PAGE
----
I know I usually use this space to tell y'all about romance novels, or, at least, novels with a strong romantic plot. This time, though, I'm going a little further afield. Not too far, mind you. But, I am going to take a look at some books where, though they feature romantic plotlines, the romance is secondary to the central story. Why? Well, because there's a Stephanie Plum
film coming out and it got me to thinking about early books in that series and what I've been reading to fill the gap that was left when I finally got exasperated with Ms. Plum.
First, there was Toni McGee Causey and her Bobbie Faye Sumrall novels. The first one was Bobbie Faye's Very (Very, Very, Very) Bad Day (which got re-released as Charmed and Dangerous with a totally different cover). Let's just say that Bobbie Faye makes Stephanie Plum look like the very epitome of grace and level-headedness. There's a good, strong romantic relationship that develops naturally over the course of the series, loads of danger (I like books where things blow up), and great supporting characters. Unfortunately, the series is only three books long, with no sign of a fourth book on the horizon.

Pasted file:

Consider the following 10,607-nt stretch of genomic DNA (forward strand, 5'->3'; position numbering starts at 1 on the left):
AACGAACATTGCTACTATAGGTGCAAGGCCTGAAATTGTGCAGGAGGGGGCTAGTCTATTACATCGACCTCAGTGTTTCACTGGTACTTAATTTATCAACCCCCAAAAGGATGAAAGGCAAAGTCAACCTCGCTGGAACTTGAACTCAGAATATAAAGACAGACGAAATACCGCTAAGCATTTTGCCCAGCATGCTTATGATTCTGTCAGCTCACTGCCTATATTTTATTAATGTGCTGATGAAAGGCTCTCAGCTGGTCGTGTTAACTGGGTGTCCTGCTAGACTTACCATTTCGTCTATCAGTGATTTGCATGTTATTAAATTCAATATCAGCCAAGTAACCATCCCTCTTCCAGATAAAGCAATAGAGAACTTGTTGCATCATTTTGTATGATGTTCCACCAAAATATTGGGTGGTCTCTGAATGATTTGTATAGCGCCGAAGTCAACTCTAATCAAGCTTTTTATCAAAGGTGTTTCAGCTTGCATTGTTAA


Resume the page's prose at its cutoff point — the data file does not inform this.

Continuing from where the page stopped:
Next, I discovered Heather Webber's charming Lucy Valentine novels, starting with Truly, Madly. There's a lot more romance here, since Lucy comes from a family of matchmakers. There's also a bit of the paranormal, since their matchmaking success stems from an ability to perfectly match the auras of two individuals. Lucy herself had her aura-seeing abilities shocked out of her when she was struck by lightning. Instead, she has the ability to touch an individual and locate a lost object. If that object is in the possession of a missing person, then Lucy can find that person, so she sets up shop to help reunite long-lost lovers. See? Romance. Lots of it — not just Lucy's clients, but her friends and family and, of course, Lucy herself.
For something with a bit more depth to the mystery element, there's Deborah Coonts's Lucky O'Toole novels. The first of these, Wanna Get Lucky?, was just released in paperback. These are, first and foremost, mystery novels, so that's the plot that takes priority. Lucky's romantic life is well-developed, though, and she has quite possibly the best love interest ever. Also, the best quirky pet and the mother with the best/worst job.
Romance novels are great and so are mystery novels. Combine the two in a single package and you get the benefit of the doubly-happy ending: Not only does the girl get the guy, but she also gets the bad guy.